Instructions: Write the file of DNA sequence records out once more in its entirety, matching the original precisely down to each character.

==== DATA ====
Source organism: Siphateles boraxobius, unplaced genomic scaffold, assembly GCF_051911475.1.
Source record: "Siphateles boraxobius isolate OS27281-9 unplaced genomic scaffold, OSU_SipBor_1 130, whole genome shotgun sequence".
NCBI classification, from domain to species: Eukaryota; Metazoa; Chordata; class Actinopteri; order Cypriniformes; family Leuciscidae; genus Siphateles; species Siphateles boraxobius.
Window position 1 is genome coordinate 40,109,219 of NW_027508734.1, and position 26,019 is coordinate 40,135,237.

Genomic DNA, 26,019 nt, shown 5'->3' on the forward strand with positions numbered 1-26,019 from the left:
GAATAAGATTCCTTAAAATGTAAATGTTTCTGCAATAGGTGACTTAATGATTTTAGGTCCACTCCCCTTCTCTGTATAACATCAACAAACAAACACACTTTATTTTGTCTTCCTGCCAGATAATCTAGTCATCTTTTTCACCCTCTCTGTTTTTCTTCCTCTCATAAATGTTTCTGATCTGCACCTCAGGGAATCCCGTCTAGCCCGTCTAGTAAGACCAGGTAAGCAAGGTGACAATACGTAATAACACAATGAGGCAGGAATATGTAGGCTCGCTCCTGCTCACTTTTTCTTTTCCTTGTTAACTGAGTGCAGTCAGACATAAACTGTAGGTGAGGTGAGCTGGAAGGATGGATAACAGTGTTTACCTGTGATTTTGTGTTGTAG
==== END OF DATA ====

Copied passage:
Source organism: Siphateles boraxobius, unplaced genomic scaffold, assembly GCF_051911475.1.
Source record: "Siphateles boraxobius isolate OS27281-9 unplaced genomic scaffold, OSU_SipBor_1 130, whole genome shotgun sequence".
NCBI classification, from domain to species: Eukaryota; Metazoa; Chordata; class Actinopteri; order Cypriniformes; family Leuciscidae; genus Siphateles; species Siphateles boraxobius.
Window position 1 is genome coordinate 40,109,219 of NW_027508734.1, and position 26,019 is coordinate 40,135,237.

Genomic DNA, 26,019 nt, shown 5'->3' on the forward strand with positions numbered 1-26,019 from the left:
GAATAAGATTCCTTAAAATGTAAATGTTTCTGCAATAGGTGACTTAATGATTTTAGGTCCACTCCCCTTCTCTGTATAACATCAACAAACAAACACACTTTATTTTGTCTTCCTGCCAGATAATCTAGTCATCTTTTTCACCCTCTCTGTTTTTCTTCCTCTCATAAATGTTTCTGATCTGCACCTCAGGGAATCCCGTCTAGCCCGTCTAGTAAGACCAGGTAAGCAAGGTGACAATACGTAATAACACAATGAGGCAGGAATATGTAGGCTCGCTCCTGCTCACTTTTTCTTTTCCTTGTTAACTGAGTGCAGTCAGACATAAACTGTAGGTGAGGTGAGCTGGAAGGATGGATAACAGTGTTTACCTGTGATTTTGTGTTGTAG